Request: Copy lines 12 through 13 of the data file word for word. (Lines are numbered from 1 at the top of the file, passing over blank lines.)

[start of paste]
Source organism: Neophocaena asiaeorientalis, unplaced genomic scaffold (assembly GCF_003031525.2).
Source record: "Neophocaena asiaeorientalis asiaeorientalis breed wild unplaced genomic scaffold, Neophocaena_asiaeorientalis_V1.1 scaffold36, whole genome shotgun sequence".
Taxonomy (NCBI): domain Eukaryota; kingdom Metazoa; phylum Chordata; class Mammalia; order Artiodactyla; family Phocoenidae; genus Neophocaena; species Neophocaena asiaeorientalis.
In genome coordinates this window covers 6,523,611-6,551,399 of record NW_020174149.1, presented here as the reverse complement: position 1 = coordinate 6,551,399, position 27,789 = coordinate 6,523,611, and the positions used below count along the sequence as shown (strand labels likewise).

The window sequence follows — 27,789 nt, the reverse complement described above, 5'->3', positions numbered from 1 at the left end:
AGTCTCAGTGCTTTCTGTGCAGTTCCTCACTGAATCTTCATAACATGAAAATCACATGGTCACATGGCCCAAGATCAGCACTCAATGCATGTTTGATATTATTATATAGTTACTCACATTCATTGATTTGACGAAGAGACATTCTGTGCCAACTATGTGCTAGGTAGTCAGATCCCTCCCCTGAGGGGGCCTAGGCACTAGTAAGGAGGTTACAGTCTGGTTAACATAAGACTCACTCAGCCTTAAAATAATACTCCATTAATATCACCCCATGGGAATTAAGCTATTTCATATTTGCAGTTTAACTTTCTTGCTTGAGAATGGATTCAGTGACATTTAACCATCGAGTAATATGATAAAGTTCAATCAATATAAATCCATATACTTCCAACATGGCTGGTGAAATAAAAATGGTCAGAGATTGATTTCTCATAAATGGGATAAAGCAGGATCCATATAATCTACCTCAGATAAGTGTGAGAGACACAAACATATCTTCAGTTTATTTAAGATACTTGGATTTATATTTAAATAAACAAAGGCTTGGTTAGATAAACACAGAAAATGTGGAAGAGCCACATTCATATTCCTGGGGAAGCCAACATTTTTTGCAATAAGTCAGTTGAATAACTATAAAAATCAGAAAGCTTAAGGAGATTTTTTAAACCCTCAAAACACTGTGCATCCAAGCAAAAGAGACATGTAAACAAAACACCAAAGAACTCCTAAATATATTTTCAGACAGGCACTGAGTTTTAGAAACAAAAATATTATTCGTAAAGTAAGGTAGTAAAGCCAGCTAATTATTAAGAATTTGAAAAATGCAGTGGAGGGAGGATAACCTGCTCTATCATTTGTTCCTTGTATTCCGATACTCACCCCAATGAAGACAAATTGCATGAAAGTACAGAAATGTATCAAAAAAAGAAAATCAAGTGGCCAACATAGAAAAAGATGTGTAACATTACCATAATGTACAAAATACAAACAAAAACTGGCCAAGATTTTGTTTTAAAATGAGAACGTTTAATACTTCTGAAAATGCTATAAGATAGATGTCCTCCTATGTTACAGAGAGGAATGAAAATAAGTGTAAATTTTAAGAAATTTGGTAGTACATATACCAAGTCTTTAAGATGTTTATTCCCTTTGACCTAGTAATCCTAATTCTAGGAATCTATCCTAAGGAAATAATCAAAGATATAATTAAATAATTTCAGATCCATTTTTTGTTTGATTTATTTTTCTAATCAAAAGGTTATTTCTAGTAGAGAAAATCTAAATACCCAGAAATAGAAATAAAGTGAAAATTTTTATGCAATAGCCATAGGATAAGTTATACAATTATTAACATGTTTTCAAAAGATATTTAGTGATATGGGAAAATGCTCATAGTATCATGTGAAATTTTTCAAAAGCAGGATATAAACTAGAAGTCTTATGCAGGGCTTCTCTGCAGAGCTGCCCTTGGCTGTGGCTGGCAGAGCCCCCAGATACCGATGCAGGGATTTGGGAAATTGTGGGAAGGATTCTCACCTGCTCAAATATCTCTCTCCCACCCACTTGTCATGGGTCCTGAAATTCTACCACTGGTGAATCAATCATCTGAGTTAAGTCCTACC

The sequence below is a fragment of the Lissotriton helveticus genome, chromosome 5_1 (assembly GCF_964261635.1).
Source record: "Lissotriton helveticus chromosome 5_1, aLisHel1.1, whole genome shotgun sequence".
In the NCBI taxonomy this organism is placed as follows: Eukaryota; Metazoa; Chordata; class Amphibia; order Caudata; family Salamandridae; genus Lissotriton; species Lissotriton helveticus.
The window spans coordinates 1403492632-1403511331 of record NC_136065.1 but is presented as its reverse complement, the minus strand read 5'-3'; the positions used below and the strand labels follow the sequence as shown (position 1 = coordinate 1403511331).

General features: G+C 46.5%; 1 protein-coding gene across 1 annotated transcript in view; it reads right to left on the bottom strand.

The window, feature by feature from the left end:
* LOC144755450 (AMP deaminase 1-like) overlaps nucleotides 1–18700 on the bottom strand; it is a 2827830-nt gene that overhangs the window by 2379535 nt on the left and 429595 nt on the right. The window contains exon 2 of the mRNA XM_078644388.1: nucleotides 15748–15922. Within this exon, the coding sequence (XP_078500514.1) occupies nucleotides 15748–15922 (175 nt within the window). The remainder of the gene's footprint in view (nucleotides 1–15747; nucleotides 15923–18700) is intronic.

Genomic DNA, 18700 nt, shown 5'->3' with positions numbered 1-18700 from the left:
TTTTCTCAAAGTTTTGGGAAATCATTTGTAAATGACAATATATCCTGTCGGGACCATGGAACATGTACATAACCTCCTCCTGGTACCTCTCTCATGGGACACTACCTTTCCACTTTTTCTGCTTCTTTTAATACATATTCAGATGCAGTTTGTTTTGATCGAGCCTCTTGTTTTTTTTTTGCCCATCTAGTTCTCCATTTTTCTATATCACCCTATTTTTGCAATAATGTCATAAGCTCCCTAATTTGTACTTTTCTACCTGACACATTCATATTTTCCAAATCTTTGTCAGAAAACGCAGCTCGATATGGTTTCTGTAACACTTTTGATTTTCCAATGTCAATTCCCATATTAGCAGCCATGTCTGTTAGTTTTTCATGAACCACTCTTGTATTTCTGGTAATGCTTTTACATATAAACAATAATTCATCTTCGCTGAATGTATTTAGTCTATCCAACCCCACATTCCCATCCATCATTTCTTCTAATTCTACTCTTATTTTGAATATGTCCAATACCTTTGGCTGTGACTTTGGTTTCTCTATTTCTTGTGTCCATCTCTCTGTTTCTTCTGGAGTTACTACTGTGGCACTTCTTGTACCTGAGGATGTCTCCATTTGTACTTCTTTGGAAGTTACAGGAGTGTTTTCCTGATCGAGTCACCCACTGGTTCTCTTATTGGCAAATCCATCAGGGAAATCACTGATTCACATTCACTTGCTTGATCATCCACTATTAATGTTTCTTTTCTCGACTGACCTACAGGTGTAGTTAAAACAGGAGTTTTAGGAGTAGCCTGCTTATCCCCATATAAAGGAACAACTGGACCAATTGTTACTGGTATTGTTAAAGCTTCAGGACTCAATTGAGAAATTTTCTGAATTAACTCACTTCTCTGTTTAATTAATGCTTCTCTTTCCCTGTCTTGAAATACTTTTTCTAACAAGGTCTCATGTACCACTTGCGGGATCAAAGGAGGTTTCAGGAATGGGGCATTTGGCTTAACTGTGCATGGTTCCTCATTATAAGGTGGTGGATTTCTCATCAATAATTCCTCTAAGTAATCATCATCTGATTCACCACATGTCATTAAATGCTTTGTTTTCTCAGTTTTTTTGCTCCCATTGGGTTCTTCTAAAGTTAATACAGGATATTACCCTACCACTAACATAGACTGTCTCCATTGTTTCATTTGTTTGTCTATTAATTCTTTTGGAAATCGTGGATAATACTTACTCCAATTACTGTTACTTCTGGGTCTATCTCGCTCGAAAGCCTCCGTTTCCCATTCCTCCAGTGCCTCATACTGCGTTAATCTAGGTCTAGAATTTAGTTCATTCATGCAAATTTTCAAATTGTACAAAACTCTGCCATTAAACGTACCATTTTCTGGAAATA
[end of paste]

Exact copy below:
The window, feature by feature from the left end:
* LOC144755450 (AMP deaminase 1-like) overlaps nucleotides 1–18700 on the bottom strand; it is a 2827830-nt gene that overhangs the window by 2379535 nt on the left and 429595 nt on the right. The window contains exon 2 of the mRNA XM_078644388.1: nucleotides 15748–15922. Within this exon, the coding sequence (XP_078500514.1) occupies nucleotides 15748–15922 (175 nt within the window). The remainder of the gene's footprint in view (nucleotides 1–15747; nucleotides 15923–18700) is intronic.